Written by: Stewart Burns, Union Institute & University
By the end of this section, you will:
- Explain how and why the civil rights movements developed and expanded from 1945 to 1960
Use this narrative with the Jackie Robinson Narrative, the Rosa Parks, Martin Luther King Jr., and the Montgomery Bus Boycott Narrative, The Little Rock Nine Narrative, and the Rosa Parks’s Account of the Montgomery Bus Boycott (Radio Interview), April 1956 Primary Source to discuss the rise of the African American civil rights movement pre-1960.
When 14-year-old Chicago resident Emmett Louis Till was brutally murdered by white supremacists on August 28, 1955, the lynching caught the attention of the national media and the story was broadcast all over the country. One resident of Sumner, as told to a reporter from the Nation, “nodded his head in the direction of the Tallahatchie [and pointed out]: ‘That river’s full of niggers’.”
More than 4,000 African Americans, overwhelmingly men, were lynched in the South between 1890 and 1930. Almost all were murdered for crimes they did not commit, mostly on false accusations of accosting or assaulting white women. Ninety years after slavery’s abolition, Till’s slaying was an example of this barbaric custom intended to preserve white supremacy and violate the rule of law and fundamental rights.
Although white supremacists in charge of congressional committees blocked Congress from passing anti-lynching legislation for decades, lynchings decreased overall after the Great Depression. However, this was not true in Mississippi, which always had more lynchings than other southern states. Black Mississippians were victimized by violence and kept politically powerless. During the post – World War II era, only about 5 percent of eligible blacks were registered to vote in the state. Courageous black citizens – such as George Lee and Lamar Smith, who strove to enfranchise fellow African Americans – were sometimes lynched. For example, Lee and Smith were lynched shortly before Till’s murder. At least half a dozen others were killed in the next decade, notably farmer Herbert Lee, father of nine; Medgar Evers of the National Association for the Advancement of Colored People (NAACP); and young James Chaney, who was killed along with Mickey Schwerner and Andy Goodman, both white volunteers, during Mississippi’s Freedom Summer of 1964.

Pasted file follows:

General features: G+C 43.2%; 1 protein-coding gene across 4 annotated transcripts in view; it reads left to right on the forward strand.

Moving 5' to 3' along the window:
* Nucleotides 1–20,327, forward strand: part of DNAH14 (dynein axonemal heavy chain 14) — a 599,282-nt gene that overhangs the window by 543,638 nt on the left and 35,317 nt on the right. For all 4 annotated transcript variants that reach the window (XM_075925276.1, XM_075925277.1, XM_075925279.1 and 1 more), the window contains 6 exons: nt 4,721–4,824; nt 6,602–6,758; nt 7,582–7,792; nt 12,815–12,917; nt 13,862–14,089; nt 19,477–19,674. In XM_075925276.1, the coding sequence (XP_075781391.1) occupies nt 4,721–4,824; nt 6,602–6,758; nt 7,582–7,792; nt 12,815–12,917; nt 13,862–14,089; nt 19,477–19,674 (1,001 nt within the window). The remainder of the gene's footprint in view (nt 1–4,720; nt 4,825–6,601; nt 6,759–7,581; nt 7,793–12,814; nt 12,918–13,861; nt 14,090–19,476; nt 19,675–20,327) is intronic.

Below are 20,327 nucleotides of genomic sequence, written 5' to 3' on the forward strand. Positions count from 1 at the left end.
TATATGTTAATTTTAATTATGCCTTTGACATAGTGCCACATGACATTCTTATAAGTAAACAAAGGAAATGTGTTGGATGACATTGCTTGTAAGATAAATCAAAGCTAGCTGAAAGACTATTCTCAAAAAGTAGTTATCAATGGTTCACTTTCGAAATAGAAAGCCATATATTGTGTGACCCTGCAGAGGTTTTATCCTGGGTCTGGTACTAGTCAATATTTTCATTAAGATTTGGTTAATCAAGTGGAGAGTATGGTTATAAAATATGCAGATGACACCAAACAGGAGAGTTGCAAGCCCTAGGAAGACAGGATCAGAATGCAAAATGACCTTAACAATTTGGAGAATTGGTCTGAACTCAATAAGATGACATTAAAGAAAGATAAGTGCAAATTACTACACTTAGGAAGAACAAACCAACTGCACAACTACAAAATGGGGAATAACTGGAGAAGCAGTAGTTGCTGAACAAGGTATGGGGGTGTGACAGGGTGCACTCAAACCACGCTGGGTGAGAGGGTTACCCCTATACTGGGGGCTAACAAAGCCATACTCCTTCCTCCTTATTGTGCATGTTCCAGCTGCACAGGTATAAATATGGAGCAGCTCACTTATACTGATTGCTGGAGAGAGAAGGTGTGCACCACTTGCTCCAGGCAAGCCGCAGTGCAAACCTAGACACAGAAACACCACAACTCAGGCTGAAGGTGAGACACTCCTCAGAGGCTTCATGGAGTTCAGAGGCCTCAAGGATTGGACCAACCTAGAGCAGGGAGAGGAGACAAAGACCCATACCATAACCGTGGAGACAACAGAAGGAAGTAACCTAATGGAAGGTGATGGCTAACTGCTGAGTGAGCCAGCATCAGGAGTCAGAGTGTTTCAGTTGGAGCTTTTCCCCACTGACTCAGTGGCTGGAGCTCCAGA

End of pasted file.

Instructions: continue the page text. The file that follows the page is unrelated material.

In the preceding decades, hundreds of thousands of black families had fled north to midwestern cities during the Great Migration, to escape the misery of life in segregated Mississippi. Many went to Chicago, including Emmett Till’s grandmother and mother, who was still a child at the time. Yet for many African Americans, this move did not mean escape from racially motivated violence. Segregation was not legalized in Chicago, but systemic racism and residential segregation were entrenched. Whites rioted again and again during the Great Migration that started with World War I, burning and bombing blacks’ homes in formerly white areas.
Till and his family avoided the worst of Chicago racism. Emmett knew what dangers lurked and not to cross racial lines. Born in June 1941, he was an only child and was raised by his young, single mother Mamie Till, with whom he had a close relationship. Short and stocky, he had contracted polio when he was six years old, which left him with a stutter. Yet he seemed a born entertainer, charismatic and funny. He loved baseball and was a churchgoing young man. He rode the train alone for an hour every Sunday to attend the Pentecostal church his family had founded. Till loved adventure and was thrilled when his Uncle Moses Wright invited him and two cousins to visit the fertile Mississippi Delta for a vacation of farming, fishing, and play. He convinced his reluctant mother to let him go.